Is not how most people would describe you.
But I think you are.
I think of you often.
St Stephen’s Green,
Where the London Planes stand tall and ancient,
Mulling over the history they have witnessed,
How once revolutionaries thundered below their leafy crowns.
Glowing in the dying light of day,
Like a cat’s eye.
The hills beyond.
Dublin after dark.
Whiskey and ginger ale.
Fog from the river
And music seeping out onto the streets.
Kennedy’s on Westland Row,
Where us students went on a Wednesday night,
After one of our first lectures of the year,
Wide eyed and curious about one another.
Hours later we closed the bar.
McGuinness fast food on Camden Street with stools chained to the floor.
The Bernard Shaw,
With its pizza bus
And smoke-filled backyard.
The steps at the back where strangers always came to talk.
Now no more.
That late night after the Christmas party,
At a flat.
Taking turns to walk two and two
Up the steep ladder
To the roof.
Gazing out at the triangular rooftops
And clouds lit with an orange glow.
Nightwalking through the city when sleep didn’t happen.
Stumbling across Molly Malone at four in the morning,
Cockles and mussels,
Alive, alive oh.
Her bosom shining like a polished apple
From years and years of passers-by touching her breast.
The Juliet of Dublin.
That early morning someone had placed a traffic cone on her head,
Bright and orange.
Another nightwalker passed by and said to me
Suits her, doesn’t it?
When I sat,
Exhausted at a busstop at the top of Grafton Street
As the birds began to sing again.
A homeless man asking me if I was alright,
I nodded and felt the tears sting in my eyes.
The beach at Sandymount.
The ripples in the grey, muddy sand,
Stretching like lifelines on the back of a hand.
The crows and raspberry brambles
On the path to the lighthouse.
The stench from the recycling plant.
The smell of rot as the tide pulled back,
The sense of infinity as the sea disappeared,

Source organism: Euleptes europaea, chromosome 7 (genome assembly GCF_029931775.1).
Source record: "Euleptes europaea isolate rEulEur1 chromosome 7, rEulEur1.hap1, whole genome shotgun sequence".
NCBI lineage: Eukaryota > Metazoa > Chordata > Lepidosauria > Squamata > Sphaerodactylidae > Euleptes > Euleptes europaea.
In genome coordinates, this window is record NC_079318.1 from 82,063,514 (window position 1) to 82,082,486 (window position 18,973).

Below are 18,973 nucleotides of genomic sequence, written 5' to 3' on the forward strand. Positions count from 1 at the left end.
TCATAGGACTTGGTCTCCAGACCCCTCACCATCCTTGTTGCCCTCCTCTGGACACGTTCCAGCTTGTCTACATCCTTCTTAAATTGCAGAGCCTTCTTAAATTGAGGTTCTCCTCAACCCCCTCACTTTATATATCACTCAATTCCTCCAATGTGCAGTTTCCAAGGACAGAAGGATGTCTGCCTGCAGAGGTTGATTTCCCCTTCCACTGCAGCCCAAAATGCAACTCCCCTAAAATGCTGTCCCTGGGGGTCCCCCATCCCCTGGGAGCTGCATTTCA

Revealing the endless sandbank.
Walking out over the flat, exposed sand at night,
Away from the street lights,
Towards the gaping empty of the Irish Sea.
A sense that I could walk into infinity.
The nightly walks along the promenade,
People parked in cars,
Hands digging into greasy bags of popcorn,
Steam fogging the windows.
The moon rising out East,
Like a golden finger.
Those other earlier night walks
Along the Liffey,
When the wind made ripples in the grimy water
As it flowed under the low bridges,
Lit from beneath with patriotic colours.
The Forty Foot at Sandycove,
Which I visited with two friends.
We took the train out to Dun Laoghaire,
Walked down the promenade,
Eating 99 Flakes.
At the Forty Foot drop we watched the waves crashing in.
People jumping off the rocks,
Screaming with fear and joy as they hit the water.
I promised myself I would come back later in the summer
To swim there.
I never did.
The Luas station at Ranelagh,
The heron’s nest visible from the bridge.
Below it, the café where the cute barista worked,
Who I never dared ask out.
The bookseller in the second-hand store off O’Connell Street who
Each time I visited
Told me the same story
Of his cycling holiday in Norway,
Drawing me a map of the fiords he had visited
On a paper napkin.
The Botanical Gardens with the Rapunzel tower
And the hot, steamy greenhouses.
The Gravedigger’s where I went on a bad date
And drank good Guinness,
That settled for four minutes at the bar
Before we were allowed to drink it.
Mary Immaculate Refuge of Sinners Church on Rathmines Road,
The beauty of the green dome,
Round and motherly like a breast,
The pillars glowing milky in the pink, fading light,
Making me want to take refuge inside,
Filling me with a religious longing.
I never entered the building.
Walking out of my writing den at Oscar Wilde’s,
Exhausted but happy from writing for hours.
Through campus in the blue light,
The smell of wet grass and damp air.
Past the rugby pitch,
A right by the old museum building,
Past the stump of the Oregon Maple on Library Square,
Elation running like electricity through me.
The tiny doughnut stand on O’Connell Street,
The comforting smell of hot dough, sugar and cinnamon
Wafting onto the busy road.
A warm paper bag clutched in my hand,
Biting into the soft texture,
Sugar coating my lips as I crossed the Luas lines
And walked West.
Countess Markievicz solidified on Townsend Street.
Sweaty Dubliners marching behind her
On the treadmills in the fitness centre.
St Ann’s Church on Dawson Street,
With its red door,
Like a warm, beating heart set in a stone cold body.
Where Bram Stoker married his love.
Where the Spanish tourists approached me,
Where are the deer?
We want to feed them.
The abandoned, tumble-down farmhouse,
The beech trees on the hills.
You come back to haunt me.
The memory of your streets,
And who I was when I belonged to you.
Becoming someone I wanted to be.